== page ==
Albuquerque Woman Pleads Guilty to Robbing Washington Federal Bank in September 2013
ALBUQUERQUE—Maria Stovall, 49, of Albuquerque, New Mexico, pleaded guilty this morning to an indictment charging her with bank robbery. Stovall was arrested on September 27, 2013, on a criminal complaint charging her with robbing the Washington Federal Bank located at 1301 Wyoming Blvd. NE in Albuquerque that day. She subsequently was indicted on a bank robbery charge.
Former Narcotics Task Force Officer Sentenced to a Year in Prison for Embezzling Seized Money
BIRMINGHAM—A federal judge today sentenced the former commander of the West Alabama Narcotics Task Force to one year and a day in prison for stealing at least $125,000 from suspected drug proceeds seized by the multi-agency task force, announced U.S. Attorney Joyce White Vance and FBI Special Agent in Charge Richard D. Schwein, Jr.
La Crosse Man Pleads Guilty in Federal Court to Distributing Cocaine and Heroin
MADISON, WI——John W. Vaudreuil, United States Attorney for the Western District of Wisconsin, announced that Eugene Shields, 33, La Crosse, Wisconsin, pleaded guilty today in U.S. District Court in Madison to distributing cocaine and heroin in the La Crosse area in April 2013.
If You Can't Play Nice, Play With GRITS Roller Derby Girls
Written by Vicki Pickering
Do you think you have what it takes to be a Roller Derby Girl? Well, the truth is absolutely ANYONE can do it, “and I mean ANYONE,” emphasized Daisy Fever of GRITS (Girls Rolling in the South) Roller Derby based in Jacksonville, Arkansas. Fever said that GRITS is always looking for skaters, referees, staff and coaches.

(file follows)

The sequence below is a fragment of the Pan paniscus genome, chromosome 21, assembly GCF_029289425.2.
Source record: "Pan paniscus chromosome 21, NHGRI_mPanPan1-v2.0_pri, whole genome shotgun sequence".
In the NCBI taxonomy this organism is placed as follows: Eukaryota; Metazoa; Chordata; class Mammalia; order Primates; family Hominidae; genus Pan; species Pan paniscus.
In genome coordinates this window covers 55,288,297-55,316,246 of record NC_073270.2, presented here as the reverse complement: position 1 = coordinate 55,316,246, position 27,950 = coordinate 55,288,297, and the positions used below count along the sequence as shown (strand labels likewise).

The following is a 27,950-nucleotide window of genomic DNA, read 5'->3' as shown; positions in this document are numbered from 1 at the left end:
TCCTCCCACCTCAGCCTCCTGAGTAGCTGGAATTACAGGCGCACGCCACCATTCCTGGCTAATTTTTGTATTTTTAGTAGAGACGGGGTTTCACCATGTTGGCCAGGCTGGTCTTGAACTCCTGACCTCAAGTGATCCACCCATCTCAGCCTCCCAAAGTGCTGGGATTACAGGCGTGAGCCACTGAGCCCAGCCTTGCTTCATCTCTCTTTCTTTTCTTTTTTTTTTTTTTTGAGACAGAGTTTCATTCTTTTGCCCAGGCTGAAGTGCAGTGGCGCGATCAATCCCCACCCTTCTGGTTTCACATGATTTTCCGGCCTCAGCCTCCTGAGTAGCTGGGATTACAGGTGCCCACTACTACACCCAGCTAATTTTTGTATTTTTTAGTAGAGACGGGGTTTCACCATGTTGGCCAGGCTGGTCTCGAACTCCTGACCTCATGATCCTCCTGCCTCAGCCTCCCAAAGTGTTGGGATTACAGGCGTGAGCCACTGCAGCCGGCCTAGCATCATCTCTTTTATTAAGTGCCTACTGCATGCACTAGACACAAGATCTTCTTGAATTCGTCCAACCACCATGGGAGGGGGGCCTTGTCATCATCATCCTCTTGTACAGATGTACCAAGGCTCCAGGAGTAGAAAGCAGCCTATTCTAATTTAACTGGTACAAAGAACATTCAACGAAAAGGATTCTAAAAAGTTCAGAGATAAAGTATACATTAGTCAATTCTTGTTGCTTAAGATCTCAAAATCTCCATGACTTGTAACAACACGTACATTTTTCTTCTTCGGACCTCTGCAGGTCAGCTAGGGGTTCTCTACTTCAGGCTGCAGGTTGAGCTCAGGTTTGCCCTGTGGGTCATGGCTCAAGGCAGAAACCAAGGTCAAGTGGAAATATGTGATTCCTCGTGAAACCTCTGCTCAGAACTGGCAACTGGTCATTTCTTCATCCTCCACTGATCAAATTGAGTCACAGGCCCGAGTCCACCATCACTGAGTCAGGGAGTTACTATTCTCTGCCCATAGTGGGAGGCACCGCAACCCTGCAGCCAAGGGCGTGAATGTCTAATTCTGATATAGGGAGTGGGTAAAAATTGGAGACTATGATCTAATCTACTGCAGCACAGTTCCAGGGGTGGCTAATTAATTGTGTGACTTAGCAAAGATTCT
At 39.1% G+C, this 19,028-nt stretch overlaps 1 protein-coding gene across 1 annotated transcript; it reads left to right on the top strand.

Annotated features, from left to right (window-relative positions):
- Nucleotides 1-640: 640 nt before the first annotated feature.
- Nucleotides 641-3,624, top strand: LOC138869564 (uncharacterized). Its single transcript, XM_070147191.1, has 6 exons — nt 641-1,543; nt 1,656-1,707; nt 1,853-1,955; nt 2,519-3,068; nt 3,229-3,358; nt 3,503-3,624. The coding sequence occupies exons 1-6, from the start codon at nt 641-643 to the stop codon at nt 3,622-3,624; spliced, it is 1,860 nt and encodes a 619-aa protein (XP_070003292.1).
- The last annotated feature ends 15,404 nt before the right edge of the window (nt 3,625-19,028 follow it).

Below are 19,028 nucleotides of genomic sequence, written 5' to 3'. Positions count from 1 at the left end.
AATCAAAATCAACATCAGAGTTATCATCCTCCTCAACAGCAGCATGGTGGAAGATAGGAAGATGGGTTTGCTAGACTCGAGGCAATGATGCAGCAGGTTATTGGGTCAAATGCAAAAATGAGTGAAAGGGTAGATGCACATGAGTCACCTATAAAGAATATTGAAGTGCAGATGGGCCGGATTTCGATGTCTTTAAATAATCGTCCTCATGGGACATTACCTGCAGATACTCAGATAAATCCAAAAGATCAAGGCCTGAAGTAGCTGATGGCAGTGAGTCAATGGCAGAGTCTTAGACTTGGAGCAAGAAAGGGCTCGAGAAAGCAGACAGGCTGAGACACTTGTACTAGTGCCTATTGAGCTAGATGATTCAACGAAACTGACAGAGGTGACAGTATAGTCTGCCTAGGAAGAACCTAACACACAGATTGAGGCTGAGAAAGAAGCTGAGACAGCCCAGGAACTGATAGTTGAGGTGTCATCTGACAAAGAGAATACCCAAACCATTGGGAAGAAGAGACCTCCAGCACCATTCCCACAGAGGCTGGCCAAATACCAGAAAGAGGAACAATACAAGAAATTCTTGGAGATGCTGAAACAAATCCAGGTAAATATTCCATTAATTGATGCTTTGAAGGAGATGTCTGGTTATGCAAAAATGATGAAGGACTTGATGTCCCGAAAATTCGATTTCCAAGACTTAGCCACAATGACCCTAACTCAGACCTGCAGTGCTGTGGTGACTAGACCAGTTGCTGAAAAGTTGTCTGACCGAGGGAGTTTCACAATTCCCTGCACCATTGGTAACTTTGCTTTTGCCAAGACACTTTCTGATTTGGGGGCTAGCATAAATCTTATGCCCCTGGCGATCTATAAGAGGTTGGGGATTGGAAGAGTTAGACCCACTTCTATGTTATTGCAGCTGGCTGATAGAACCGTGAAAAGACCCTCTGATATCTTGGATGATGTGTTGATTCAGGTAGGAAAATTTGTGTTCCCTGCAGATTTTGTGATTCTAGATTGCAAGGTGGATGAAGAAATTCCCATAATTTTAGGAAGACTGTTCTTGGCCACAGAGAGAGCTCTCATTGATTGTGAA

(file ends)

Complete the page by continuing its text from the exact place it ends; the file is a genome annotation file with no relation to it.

The GRITS League got started when a friend of Fever’s contacted her asking if she wanted to help start a derby league in Cabot. Fever and a couple of friends decided to move forward with recruitment and started skating together in 2009. Then in March 2010, GRITS (Girls Rolling in the South) was officially formed with all its members.
According to Fever, the GRITS League has skaters from all walks of life including “factory workers, waitresses, fashion designers, stay at home moms, newspaper editors, bartenders, and bank tellers.” “You name it,” Fever said.
Although there’s no average age or experience requirement, GRITS Roller Derby only takes girls that are 18 and up, “but there’s no age limit on the UP,” Fever said. In addition, the league teaches the girls everything they need to know to be a derby girl. “Some girls we’ve had to even teach how to skate,” said Fever. “We teach falls, hits, blocks and everything else that comes with playing the game of roller derby.”
Fever said that one of her favorite parts of roller derby is “Knocking other girls down. Who wouldn’t love that? And then they jump up and say ‘good hit.’”
Fever also includes the family of friends she has made as one of her favorite things about derby stating that “there’s not one person on this league who I couldn’t call on for help.”
All derby girls use fictitious names, and Fever thinks the reason might be because it’s a way to be someone you normally can’t be. “I’m a dog groomer and mom by day, but I’m a derby girl by night,” Fever said. “My boys see me as kind of a super hero and other girls who normally seem shy and reserved are some of the more vicious ones I’ve seen on the track. It’s quite fun.”
The GRITS Derby girls practice every Monday and Wednesday from 7pm to 9pm at Skate World in Jacksonville: located at 521 North JP Wright Loop Road in Jacksonville, AR. If you are interested in checking them out, just show up or contact them at gritsrollerderby.com or through their Facebook page facebook.com/girlsrollinginthesouth or email at
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